Thanks for understanding. And keep up the rich discussion.

[Gd] [Libraries][Update] - Dojo 1.3.2

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Google AJAX API Alerts: [Libraries][Update] - Dojo 1.3.2

Dojo was updated to version 1.3.2

[Gd] Stable, Beta update: Bug fixes

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Google Chrome Releases: Stable, Beta update: Bug fixes

Google Chrome has been released to the Beta and Stable channels. This release fixes some minor bugs:

  • Fix: Solving captcha images broken at (Issue 15569)
  • Make forward/backward navigation work even when redirection is involved. (Issue 9663, issue 10531)
  • Fix: Daylight savings time not recognized for some CET locales. (Issue 12579)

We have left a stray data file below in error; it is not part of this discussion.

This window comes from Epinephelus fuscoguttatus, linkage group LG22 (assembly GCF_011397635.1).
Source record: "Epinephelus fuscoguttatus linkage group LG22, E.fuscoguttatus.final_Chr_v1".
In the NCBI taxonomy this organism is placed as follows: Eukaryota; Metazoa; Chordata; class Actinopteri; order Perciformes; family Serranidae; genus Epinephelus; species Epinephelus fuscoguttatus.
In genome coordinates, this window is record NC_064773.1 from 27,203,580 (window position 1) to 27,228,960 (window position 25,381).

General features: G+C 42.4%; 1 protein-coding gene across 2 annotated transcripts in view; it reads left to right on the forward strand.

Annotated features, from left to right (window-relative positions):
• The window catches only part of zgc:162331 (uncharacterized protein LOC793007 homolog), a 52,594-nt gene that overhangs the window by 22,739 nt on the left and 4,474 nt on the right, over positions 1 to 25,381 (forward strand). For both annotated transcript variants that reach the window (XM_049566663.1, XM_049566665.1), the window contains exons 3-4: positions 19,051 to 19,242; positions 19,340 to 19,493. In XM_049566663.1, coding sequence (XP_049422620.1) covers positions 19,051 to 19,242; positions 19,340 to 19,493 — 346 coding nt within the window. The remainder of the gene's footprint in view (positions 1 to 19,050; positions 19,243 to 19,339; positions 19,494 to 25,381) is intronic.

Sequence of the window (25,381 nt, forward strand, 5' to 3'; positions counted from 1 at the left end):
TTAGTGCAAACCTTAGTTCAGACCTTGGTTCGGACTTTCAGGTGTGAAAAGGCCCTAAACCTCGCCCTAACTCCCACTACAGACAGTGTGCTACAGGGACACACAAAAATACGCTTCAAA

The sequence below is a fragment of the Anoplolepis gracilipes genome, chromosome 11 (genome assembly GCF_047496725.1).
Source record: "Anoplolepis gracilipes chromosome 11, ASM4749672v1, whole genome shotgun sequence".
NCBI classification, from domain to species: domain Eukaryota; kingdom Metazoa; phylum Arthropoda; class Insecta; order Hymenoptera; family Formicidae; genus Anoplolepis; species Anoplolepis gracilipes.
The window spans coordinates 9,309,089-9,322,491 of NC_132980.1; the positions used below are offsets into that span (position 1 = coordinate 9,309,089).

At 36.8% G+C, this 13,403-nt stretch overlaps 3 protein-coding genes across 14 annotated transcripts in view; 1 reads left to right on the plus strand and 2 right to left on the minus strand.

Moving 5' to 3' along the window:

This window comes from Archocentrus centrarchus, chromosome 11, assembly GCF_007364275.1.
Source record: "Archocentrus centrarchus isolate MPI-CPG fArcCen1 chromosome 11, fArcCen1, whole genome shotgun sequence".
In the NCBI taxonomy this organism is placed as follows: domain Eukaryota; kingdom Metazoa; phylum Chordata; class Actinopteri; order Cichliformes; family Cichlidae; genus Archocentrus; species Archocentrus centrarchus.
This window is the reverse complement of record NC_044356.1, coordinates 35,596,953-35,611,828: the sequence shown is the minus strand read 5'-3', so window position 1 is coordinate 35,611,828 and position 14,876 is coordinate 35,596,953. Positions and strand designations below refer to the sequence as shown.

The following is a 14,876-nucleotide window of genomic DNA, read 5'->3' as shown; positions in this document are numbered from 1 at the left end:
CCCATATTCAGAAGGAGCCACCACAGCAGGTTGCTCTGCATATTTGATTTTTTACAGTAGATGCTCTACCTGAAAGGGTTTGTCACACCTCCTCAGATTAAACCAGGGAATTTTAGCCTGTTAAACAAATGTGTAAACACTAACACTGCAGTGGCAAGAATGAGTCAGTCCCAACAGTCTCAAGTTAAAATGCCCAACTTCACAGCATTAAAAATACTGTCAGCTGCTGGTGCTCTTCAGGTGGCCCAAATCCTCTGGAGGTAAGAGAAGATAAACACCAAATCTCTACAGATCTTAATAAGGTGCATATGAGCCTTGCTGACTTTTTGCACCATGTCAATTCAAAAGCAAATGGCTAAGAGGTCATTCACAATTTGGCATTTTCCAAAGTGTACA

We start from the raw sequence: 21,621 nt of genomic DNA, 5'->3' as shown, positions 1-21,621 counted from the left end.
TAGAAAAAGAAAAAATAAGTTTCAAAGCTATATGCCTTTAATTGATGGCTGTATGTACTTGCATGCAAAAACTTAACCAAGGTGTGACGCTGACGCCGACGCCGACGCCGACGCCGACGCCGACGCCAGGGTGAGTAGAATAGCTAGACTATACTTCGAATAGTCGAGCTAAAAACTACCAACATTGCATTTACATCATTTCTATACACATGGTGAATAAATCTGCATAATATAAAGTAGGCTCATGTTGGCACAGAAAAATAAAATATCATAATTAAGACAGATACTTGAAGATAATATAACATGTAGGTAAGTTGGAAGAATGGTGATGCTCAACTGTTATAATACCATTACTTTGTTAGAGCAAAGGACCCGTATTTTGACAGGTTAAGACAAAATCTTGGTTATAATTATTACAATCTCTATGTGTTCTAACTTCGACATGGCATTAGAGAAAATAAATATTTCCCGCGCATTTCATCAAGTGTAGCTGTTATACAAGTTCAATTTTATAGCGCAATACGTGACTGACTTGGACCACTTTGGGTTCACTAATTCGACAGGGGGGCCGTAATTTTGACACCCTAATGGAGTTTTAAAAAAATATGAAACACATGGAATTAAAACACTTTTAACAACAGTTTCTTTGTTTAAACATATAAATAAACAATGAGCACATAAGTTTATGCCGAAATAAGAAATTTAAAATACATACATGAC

• Fix a browser crash on closing a URL request. (Issue 8942)
  • Update the V8 Javascript engine to version to fix issues with regular expressions.
  • Update Gears to the latest release,

In addition, this release fixes the following security issues:

Heap overflow with Javascript regular expressions

Evaluating a specially-crafted regular expression in Javascript on a web page can lead to memory corruption and possibly a heap overflow. Visiting a maliciously crafted website may lead to a renderer (tab) crash or arbitrary code execution in the Google Chrome sandbox.

More info: (This issue will be made public once a majority of users are up to date with the fix.)

Severity: High. An attacker might be able to run arbitrary code within the Google Chrome sandbox.